CIT 594 The "Bugs" Language
Spring 2008, David Matuszek

This is a brief introduction to the "Bugs" language. "Bugs" is a language that I invented for the purposes of this course (CIT594 in 2008), and that you will be implementing.

Bugs is a special-purpose language whose raison d'Ítre is simply to draw pretty patterns. A program in the language controls one or more "bugs" that move around the screen, optionally drawing colored lines as they go. While it is possible to use the language to do general computations, that isn't a very good idea.

Bug World

Bugs live and move about in a square. The size of the square is 100 units wide by 100 units high. Any bug whose x and y coordinates are both between 0.0 and 100.0 will be (at least partially) visible on the screen.When this square is displayed on the computer screen, the window may be any number of pixels square, but from the program's point of view, the top and left edges are always 0.0, and the bottom and right edges are both at 100.0. As usual for graphics programs, the x coordinate increases to the right, and the y coordinate increases downwards.

Bugs are not constrained to stay within this square; it's just that any bug that wanders outside it will not be visible on the screen. Hence, most programs should try to keep bugs within the square.

Basic structure

Bugs is "slightly" object-oriented. That is, there is an (optional) "Allbugs" class that contains variables and functions available to all bugs. The complete program consists of one or more "bugs" that inherit these variables and functions, and in addition can define their own variables and functions.

The Allbugs class looks like this:

Allbugs {
// zero or more variable declarations
// zero or more function definitions

Variables declared in the Allbugs class act like Java static variables; that is, there is only one copy of each such variable, and it is shared by all bugs.

Structure of a Bug

Each Bug has a name and up to four parts:

  1. Some number (zero or more) of variable (var) declarations.
  2. An optional initialization block.
  3. A required "main program".
  4. Some number (zero or more) of functions.

A Bug definition looks like this:

Bug sally {
// zero or more variable declarations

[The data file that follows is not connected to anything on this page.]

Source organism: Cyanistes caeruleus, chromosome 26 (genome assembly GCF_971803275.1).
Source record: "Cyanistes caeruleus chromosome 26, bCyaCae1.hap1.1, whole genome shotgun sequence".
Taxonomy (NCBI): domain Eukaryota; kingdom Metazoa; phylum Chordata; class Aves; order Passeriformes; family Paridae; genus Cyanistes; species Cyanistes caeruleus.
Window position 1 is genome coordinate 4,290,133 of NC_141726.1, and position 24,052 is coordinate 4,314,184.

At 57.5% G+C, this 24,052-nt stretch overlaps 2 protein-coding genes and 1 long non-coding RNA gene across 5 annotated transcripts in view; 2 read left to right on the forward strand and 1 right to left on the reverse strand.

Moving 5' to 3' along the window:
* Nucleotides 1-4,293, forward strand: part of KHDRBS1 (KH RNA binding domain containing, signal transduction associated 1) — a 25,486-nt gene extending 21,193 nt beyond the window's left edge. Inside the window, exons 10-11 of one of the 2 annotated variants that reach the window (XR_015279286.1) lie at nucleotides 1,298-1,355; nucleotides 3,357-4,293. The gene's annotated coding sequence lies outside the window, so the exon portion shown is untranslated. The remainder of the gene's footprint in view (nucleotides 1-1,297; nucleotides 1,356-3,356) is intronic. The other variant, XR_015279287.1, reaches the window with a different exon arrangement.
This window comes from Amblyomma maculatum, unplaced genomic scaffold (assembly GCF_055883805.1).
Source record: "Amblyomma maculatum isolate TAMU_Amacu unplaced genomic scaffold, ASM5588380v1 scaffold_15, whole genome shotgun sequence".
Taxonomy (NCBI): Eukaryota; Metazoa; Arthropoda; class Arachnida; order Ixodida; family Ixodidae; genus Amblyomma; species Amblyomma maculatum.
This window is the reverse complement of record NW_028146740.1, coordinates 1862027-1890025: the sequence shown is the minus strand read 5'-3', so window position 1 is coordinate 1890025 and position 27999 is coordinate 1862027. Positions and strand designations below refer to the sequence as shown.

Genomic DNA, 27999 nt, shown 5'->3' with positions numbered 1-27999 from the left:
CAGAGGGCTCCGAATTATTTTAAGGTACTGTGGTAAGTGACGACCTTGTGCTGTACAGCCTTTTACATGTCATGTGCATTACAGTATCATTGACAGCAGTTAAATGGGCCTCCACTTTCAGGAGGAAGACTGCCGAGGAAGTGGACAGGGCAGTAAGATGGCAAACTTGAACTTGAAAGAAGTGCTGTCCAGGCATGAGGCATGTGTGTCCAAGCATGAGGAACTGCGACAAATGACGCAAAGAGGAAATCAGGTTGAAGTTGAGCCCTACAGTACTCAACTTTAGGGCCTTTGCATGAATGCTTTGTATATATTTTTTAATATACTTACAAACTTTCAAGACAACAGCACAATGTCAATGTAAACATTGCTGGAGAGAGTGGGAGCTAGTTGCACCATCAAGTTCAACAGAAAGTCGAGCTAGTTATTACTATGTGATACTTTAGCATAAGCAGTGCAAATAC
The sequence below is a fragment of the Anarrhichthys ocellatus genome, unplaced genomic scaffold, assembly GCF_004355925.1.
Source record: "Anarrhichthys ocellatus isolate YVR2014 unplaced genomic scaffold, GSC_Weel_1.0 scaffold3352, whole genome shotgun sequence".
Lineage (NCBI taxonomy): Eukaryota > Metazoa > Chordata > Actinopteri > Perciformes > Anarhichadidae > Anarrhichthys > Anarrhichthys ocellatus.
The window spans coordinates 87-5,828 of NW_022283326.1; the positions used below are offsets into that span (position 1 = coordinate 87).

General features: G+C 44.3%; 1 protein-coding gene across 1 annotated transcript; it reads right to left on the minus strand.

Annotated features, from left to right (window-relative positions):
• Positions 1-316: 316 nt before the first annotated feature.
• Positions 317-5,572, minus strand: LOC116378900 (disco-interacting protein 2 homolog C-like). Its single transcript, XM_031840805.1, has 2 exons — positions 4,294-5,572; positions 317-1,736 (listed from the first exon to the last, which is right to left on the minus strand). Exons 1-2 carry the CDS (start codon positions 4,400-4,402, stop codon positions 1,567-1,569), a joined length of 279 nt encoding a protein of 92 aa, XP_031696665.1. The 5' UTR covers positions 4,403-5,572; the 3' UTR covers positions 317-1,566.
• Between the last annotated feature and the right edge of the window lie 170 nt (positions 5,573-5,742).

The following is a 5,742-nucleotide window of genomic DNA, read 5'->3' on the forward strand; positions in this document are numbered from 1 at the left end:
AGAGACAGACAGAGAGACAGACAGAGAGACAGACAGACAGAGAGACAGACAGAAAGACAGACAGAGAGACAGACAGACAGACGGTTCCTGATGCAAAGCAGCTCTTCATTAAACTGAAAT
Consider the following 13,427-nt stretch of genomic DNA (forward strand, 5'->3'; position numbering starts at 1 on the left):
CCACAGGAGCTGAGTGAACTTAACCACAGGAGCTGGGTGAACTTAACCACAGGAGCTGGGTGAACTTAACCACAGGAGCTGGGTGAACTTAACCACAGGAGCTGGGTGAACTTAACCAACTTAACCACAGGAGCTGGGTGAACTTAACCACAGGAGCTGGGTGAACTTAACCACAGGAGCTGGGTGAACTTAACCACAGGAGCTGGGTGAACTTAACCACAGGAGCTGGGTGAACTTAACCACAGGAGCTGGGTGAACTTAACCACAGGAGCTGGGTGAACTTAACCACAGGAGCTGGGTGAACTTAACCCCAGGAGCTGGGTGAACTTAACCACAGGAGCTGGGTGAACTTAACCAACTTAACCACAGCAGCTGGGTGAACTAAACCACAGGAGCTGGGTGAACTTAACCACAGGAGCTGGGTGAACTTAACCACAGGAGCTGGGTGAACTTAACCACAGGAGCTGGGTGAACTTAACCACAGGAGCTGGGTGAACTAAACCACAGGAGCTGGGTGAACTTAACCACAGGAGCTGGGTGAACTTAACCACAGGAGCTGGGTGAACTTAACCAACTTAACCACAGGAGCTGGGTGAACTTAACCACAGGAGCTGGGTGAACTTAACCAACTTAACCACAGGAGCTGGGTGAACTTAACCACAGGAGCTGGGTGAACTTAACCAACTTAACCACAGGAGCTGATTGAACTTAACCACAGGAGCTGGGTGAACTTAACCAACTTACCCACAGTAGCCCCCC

// an optional initialization block
// one or more commands
// zero or more function definitions

The above (if the comments are replaced by actual code) defines a Bug named "sally". In this language, only Allbugs defines a class, while Bug defines an object of that class, albeit one with its own unique variables and functions.

Variable declarations

A variable declaration is simply the keyword var followed by a list of variable names, for example,

var distance, goal, danger

Variable names begin with a letter and may consist of letters, digits, and underscores. All variables hold real (double) numbers, and all numbers in a Bugs program are real numbers. Numbers written as integers are still real numbers; for example 5 is the same as 5.0.

There may be multiple var declarations in a Bug. There is no difference between declaring all the variables in one var declaration or in multiple var declarations.

There are no private variables. A bug may refer to its own variables by name, and it may refer to another bug's variables with dot notation, for example, wilbur.goal.

Every bug has three predefined variables: x, y, and angle. The x and y variables specify the bug's location, while the angle variable tells, in degrees, which way it is facing. An angle of zero means the bug is facing right (due east); positive values of angle are counterclockwise, so that north is 90, west is 180, and south is 270.

The initialization block

The initialization block, if present, contains one or more commands, and looks like this:

initially {
// one or more commands }

Only Bug definitions, not the Allbugs class, can have an initialization block. However the initialization block of a Bug can use variables and functions from both the bug being defined and the Allbugs class.


Commands are described in detail below. This part of a Bug definition constitutes the "main program" part of this bug.